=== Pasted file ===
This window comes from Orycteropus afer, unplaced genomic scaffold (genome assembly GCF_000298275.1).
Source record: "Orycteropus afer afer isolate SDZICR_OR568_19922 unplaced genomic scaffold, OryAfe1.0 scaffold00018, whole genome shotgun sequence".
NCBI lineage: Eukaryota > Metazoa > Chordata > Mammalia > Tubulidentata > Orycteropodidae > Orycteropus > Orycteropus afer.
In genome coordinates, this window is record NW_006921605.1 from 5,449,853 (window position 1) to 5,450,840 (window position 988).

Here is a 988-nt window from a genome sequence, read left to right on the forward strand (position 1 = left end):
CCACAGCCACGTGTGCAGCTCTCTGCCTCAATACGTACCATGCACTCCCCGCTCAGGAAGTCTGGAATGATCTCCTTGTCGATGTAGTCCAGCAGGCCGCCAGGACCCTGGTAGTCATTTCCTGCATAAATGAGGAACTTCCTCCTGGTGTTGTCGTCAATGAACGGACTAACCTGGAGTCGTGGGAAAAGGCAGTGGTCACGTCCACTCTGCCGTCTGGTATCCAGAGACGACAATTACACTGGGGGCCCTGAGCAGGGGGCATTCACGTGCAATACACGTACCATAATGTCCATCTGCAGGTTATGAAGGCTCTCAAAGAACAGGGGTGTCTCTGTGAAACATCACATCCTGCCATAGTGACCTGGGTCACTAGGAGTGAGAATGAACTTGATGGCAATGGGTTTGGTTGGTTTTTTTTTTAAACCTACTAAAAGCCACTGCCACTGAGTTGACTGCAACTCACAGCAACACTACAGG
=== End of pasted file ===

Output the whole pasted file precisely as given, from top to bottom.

This window comes from Orycteropus afer, unplaced genomic scaffold (genome assembly GCF_000298275.1).
Source record: "Orycteropus afer afer isolate SDZICR_OR568_19922 unplaced genomic scaffold, OryAfe1.0 scaffold00018, whole genome shotgun sequence".
NCBI lineage: Eukaryota > Metazoa > Chordata > Mammalia > Tubulidentata > Orycteropodidae > Orycteropus > Orycteropus afer.
In genome coordinates, this window is record NW_006921605.1 from 5,449,853 (window position 1) to 5,450,840 (window position 988).

Here is a 988-nt window from a genome sequence, read left to right on the forward strand (position 1 = left end):
CCACAGCCACGTGTGCAGCTCTCTGCCTCAATACGTACCATGCACTCCCCGCTCAGGAAGTCTGGAATGATCTCCTTGTCGATGTAGTCCAGCAGGCCGCCAGGACCCTGGTAGTCATTTCCTGCATAAATGAGGAACTTCCTCCTGGTGTTGTCGTCAATGAACGGACTAACCTGGAGTCGTGGGAAAAGGCAGTGGTCACGTCCACTCTGCCGTCTGGTATCCAGAGACGACAATTACACTGGGGGCCCTGAGCAGGGGGCATTCACGTGCAATACACGTACCATAATGTCCATCTGCAGGTTATGAAGGCTCTCAAAGAACAGGGGTGTCTCTGTGAAACATCACATCCTGCCATAGTGACCTGGGTCACTAGGAGTGAGAATGAACTTGATGGCAATGGGTTTGGTTGGTTTTTTTTTTAAACCTACTAAAAGCCACTGCCACTGAGTTGACTGCAACTCACAGCAACACTACAGG